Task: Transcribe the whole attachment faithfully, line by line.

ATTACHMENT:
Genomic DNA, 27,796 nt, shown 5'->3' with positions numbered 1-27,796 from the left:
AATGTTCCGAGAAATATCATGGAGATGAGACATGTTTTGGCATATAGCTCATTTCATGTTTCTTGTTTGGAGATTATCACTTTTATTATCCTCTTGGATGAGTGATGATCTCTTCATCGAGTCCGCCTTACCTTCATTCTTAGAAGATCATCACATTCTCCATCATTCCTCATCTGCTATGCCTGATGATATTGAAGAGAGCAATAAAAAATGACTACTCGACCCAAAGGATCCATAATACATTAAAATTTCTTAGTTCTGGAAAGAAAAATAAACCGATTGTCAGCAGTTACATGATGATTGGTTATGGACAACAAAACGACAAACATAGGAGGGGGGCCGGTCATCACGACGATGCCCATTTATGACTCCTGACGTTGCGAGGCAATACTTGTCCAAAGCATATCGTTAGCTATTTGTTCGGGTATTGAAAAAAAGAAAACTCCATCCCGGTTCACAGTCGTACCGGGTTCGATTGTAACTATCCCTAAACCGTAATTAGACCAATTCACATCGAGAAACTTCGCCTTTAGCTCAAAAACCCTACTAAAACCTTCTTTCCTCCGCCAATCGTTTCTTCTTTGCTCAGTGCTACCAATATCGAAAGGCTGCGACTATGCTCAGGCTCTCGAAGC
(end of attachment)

Genomic DNA, 27,796 nt, shown 5'->3' with positions numbered 1-27,796 from the left:
AATGTTCCGAGAAATATCATGGAGATGAGACATGTTTTGGCATATAGCTCATTTCATGTTTCTTGTTTGGAGATTATCACTTTTATTATCCTCTTGGATGAGTGATGATCTCTTCATCGAGTCCGCCTTACCTTCATTCTTAGAAGATCATCACATTCTCCATCATTCCTCATCTGCTATGCCTGATGATATTGAAGAGAGCAATAAAAAATGACTACTCGACCCAAAGGATCCATAATACATTAAAATTTCTTAGTTCTGGAAAGAAAAATAAACCGATTGTCAGCAGTTACATGATGATTGGTTATGGACAACAAAACGACAAACATAGGAGGGGGGCCGGTCATCACGACGATGCCCATTTATGACTCCTGACGTTGCGAGGCAATACTTGTCCAAAGCATATCGTTAGCTATTTGTTCGGGTATTGAAAAAAAGAAAACTCCATCCCGGTTCACAGTCGTACCGGGTTCGATTGTAACTATCCCTAAACCGTAATTAGACCAATTCACATCGAGAAACTTCGCCTTTAGCTCAAAAACCCTACTAAAACCTTCTTTCCTCCGCCAATCGTTTCTTCTTTGCTCAGTGCTACCAATATCGAAAGGCTGCGACTATGCTCAGGCTCTCGAAGC